Image 5: Open interest heat map for the options on E-mini Russell 2000 futures

Taking a look at the heat map of options on E-mini Russell 2000 futures, we see that the open interest is already beginning to move higher for the options that expire at the end of May and into June. The same pattern we witnessed last year, with the open interest climbing into a spike around the June expiration and end-of-month Russell rebalance, may be occurring again. This could present a great opportunity to use this open interest to establish positions, or to position oneself long convexity (optionality) to take advantage of trades that are occurring with the rebalance, as well as with any directional moves that could take place. 

My eye is especially drawn to the June expiration, where one can see open interest climbing – particularly on the call side of the ledger. Look at the open interest in 2200, 2250 and 2300 strikes, which really stand out. While not as large, there also appears to be accumulating open interest in the puts around the 1900 and 1950 strikes. These are the areas where I want to focus my attention as I look to design a strategy. 

Image 6: Open interest and put-call ratio for E-mini Russell 2000 options

How does this sentiment in E-mini Russell options compare to the last two years? For one, it appears that the combined open interest in puts and calls is at a recent peak vs. the last two years, as more options are being used to express views right now than at any time over this period. The yellow line in the second panel shows the ratio of puts to calls. This line is at the lows of the last two years, telling me that more calls are trading relative to puts. 

This is another way of saying that traders are positioning for a bullish move in the futures, with more trading being done in the calls. As option traders warm up to the E-mini Russell 2000, it may be only a matter of time before we see this start to happen in the futures market. This is another potential catalyst calling for a move higher.

Image 7: Implied volatility skew for June expiration E-mini Russell 2000 options

While the volume has been increasing for calls relative to puts, it appears that the implied volatility for calls relative to puts, or the skew of implied volatility, is still more pronounced on the put side. In fact, the out-of-the-money call options are still trading at implied volatilities below the at-the-money options. For me, if I am looking to build a bullish E-mini Russell options position, seeing that I can still receive a discount for upside options is good news.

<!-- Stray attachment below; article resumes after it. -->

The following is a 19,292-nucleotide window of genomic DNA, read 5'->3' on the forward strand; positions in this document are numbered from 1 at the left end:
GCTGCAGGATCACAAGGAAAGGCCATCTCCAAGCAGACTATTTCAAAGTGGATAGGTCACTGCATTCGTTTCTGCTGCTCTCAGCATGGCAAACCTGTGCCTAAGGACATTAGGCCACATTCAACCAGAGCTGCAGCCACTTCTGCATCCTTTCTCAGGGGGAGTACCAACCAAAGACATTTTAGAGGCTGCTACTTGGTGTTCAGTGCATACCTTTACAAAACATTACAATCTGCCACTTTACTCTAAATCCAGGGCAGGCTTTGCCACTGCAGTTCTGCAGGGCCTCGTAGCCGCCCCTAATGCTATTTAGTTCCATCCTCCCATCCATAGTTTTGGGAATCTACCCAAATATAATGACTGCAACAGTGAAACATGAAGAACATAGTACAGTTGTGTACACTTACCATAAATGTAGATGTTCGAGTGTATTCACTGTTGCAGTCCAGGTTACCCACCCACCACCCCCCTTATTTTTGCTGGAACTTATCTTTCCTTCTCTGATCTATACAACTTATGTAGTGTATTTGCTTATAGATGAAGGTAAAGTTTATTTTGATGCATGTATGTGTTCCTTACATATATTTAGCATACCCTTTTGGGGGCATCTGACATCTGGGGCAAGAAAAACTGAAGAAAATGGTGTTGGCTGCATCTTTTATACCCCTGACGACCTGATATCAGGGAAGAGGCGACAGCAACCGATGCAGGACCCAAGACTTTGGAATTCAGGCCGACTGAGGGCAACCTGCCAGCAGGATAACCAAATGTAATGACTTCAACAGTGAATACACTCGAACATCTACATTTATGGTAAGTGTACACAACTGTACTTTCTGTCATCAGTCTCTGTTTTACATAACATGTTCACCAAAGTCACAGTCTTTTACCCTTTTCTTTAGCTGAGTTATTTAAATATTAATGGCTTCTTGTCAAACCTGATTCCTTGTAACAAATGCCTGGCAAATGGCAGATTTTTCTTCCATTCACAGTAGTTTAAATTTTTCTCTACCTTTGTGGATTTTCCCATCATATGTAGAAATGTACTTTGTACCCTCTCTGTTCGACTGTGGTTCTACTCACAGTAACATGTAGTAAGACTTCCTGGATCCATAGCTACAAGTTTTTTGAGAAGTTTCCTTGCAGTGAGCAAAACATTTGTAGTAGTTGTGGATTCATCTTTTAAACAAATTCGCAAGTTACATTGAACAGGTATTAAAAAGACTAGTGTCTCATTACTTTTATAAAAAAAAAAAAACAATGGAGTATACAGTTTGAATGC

In addition, with a still healthy skew to the market, this may also be an opportunity to defray the cost of my strategy by selling downside options. I am ultimately going to look to design a strategy that would give me a better reward-to-risk structure than simply buying futures. The implied volatility skew suggests this could be possible.

Image 8: Expected return for a short RTOM4 1950 put vs. long three RTOM4 2250 calls

I want to refer back to the open interest heat map. The place with the most open interest that I want to use to my advantage in developing my idea is near the 1950 strike on the downside and near the 2250 strike on the upside. Looking at the implied volatility skew, I should be earning a premium in implied volatility terms to sell the puts and buy the calls. Based on my assessment of the futures contract’s technical charts, I think a base may have been built that could lead to an upside move here in futures. The catalyst for this move would be a higher forward Price to Earnings ratio driven by lower short-term interest rates. These lower interest rates are a function of the weaker data markets have seen in the past few weeks.

All of this is coming together to suggest to me that I should sell puts and buy calls, but in choosing the strikes I have, and seeing there is skew to the implied volatility, I realize that I am able to do this in a ratio fashion. If I sell one of the 1950 puts, I can buy 3 of the 2250 calls and only have to pay about 3 ticks. Essentially, for close to zero cost, I can build a bullish options strategy where the reward to risk rivals that of a long futures position. Yes, I have risk to the downside that happens if we settle below the 1950 strike vs. the futures at 2069 right now. However, on the upside, I have leverage to move higher. Yes, my breakeven happens about at the 2250 call strike. But as illustrated in the expected return graph, the sooner this move happens, the better it works for me, as the leverage from the trade begins to pay off on any move higher. The longer it takes to happen, the more the graph will look like the payoff diagram.

I am counting on a move that happens sooner than later, as traders and investors begin to focus on the E-mini Russell ahead of both the next FOMC meeting on June 12, and ahead of the Russell rebalance at the end of June. There has been the pattern of increasing volume and open interest from May into June ahead of the rebalance and there typically is always quarterly expiration interest. The time may be right to put on a bullish position just as the rest of the market is starting to focus its attention on the E-mini Russell 2000 futures.

Good luck trading!